Our positional questions roll along with receiver, where a rookie will be pushing a wily veteran hard for snaps, targets, and ultimately receptions.
This receiver depth chart looks pretty good, doesn’t it? You have one of the premier talents in the game surrounded by players who are, at worst, quality receiving options. That includes a first round pick the Falcons somewhat surprisingly spent on the position just this year. The chief questions with the depth chart here come further down, as we’ll briefly discuss.
It could get ugly, but Julio Jones should be on the field by the time the season starts, and he’s the team’s undisputed #1 option. He’ll get bushels of targets, he’ll lead the team in receiving yards and receptions, and there’s even a small chance he’ll lead the team in touchdowns. All of that is not in dispute unless he’s injured, so there’s really no question to ask here.
The more interesting question comes slightly down the depth chart, where Mohamed Sanu and Calvin Ridley will be duking it out for the right to be the team’s second option. Some combination of Justin Hardy, Russell Gage, and Marvin Hall or Reggie Davis will round out the back end of the depth chart and likely account for something like 30-40 receptions this year, but Sanu and Ridley are in line for a much larger share of the passing game.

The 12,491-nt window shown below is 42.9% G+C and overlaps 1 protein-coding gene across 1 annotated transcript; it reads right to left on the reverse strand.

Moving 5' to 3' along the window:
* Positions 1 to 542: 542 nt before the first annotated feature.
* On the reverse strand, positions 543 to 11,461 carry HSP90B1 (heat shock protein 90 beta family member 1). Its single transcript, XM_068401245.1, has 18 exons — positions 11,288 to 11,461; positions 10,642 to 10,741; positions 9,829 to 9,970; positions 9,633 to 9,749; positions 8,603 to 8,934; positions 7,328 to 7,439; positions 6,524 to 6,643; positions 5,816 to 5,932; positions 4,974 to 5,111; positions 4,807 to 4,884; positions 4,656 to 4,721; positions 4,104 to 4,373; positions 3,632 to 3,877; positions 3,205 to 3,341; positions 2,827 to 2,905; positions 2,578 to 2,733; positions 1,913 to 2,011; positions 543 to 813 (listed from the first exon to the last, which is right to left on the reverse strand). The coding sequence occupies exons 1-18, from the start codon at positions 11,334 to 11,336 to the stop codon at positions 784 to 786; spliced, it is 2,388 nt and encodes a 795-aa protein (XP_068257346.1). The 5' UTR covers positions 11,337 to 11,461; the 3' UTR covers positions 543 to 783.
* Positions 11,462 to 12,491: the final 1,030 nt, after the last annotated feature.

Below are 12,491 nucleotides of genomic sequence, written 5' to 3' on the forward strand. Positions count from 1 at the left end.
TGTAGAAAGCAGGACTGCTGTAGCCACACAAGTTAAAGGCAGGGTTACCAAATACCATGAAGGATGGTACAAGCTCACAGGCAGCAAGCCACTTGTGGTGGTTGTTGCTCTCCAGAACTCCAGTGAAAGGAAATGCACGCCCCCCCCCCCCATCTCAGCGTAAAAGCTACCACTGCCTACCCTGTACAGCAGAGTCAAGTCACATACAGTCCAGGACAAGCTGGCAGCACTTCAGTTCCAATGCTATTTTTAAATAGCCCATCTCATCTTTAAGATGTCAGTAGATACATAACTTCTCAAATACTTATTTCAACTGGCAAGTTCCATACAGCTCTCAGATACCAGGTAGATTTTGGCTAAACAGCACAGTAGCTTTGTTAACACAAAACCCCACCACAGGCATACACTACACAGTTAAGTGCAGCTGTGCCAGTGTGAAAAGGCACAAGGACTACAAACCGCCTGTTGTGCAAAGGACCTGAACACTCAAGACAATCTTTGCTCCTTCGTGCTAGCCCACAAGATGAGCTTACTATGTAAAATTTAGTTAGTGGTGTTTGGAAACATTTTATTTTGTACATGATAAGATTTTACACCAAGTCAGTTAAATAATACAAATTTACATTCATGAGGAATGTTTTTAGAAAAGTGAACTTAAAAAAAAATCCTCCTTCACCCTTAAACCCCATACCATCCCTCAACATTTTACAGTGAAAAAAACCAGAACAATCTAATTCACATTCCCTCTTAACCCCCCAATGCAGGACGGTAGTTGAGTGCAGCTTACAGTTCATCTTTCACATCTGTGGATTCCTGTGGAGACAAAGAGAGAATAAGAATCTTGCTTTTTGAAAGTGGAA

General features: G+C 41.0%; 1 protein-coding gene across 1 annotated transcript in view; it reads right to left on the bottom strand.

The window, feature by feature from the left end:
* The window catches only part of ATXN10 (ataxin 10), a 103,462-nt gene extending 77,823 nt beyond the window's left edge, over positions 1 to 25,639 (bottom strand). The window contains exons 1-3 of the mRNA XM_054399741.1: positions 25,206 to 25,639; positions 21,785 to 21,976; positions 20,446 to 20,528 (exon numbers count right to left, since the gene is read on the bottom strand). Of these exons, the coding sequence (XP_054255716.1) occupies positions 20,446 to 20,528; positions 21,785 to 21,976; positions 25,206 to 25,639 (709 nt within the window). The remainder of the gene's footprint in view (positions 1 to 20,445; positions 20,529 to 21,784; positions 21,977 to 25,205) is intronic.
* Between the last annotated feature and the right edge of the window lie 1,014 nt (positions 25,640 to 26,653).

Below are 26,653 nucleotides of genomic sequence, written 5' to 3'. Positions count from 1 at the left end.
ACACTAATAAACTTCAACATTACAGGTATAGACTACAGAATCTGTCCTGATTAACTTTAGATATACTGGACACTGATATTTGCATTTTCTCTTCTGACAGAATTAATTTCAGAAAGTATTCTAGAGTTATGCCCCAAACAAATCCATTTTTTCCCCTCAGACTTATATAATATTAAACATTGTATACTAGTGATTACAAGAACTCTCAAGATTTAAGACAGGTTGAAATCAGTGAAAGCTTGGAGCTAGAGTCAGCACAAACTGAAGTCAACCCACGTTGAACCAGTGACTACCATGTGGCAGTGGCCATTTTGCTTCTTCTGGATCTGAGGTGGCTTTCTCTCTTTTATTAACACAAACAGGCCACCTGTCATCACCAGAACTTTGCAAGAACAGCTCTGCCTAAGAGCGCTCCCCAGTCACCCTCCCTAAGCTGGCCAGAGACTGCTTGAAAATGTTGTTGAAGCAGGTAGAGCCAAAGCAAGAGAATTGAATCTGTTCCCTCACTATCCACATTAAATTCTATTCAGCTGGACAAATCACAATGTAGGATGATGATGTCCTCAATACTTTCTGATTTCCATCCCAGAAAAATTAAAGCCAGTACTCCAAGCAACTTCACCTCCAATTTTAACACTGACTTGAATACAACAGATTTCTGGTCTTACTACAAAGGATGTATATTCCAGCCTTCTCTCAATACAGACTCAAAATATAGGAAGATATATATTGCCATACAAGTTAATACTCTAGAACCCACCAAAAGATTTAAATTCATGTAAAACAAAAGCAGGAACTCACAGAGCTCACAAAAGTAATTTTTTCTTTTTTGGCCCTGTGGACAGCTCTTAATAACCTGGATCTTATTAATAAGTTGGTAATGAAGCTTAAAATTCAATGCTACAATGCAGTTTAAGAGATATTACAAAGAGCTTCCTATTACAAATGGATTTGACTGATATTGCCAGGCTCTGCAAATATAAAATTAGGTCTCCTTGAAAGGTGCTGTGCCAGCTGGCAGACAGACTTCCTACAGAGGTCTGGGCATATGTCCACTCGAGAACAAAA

The question is who will be the nominal #2, and who will actually wind up with the team’s second-best production. In one corner, you have Sanu, who is well-versed in this offense, has been steadily and solidly productive over the last two years, and has a strong rapport with Matt Ryan. In the other, you have exciting rookie Calvin Ridley, who comes to the NFL with a reputation for refined route-running and terrific speed and ability. It would not be stunning if either of them wound up earning that #2 distinction.
If you’ve seen any of my articles recently, you’re aware that I think it’s more likely that Sanu does it this year, however. His experience in the offense and reliability as a chain mover gives him an early edge, and while Sanu’s likely to kick into the slot plenty, I think he’ll out-snap the rookie and out-produce him, however narrowly. Ridley’s got the talent to be a better receiver than Sanu before long, but I’m not sure 2018 is the year he’ll break out, given how much ground he has to make up on the two veterans in front of him.
Sanu may well be on to another team in 2019, given his salary and Ridley’s likely emergence. If so, he’ll be able to point to another solid 2018 campaign as the #2 behind the great Julio Jones.
Do you agree?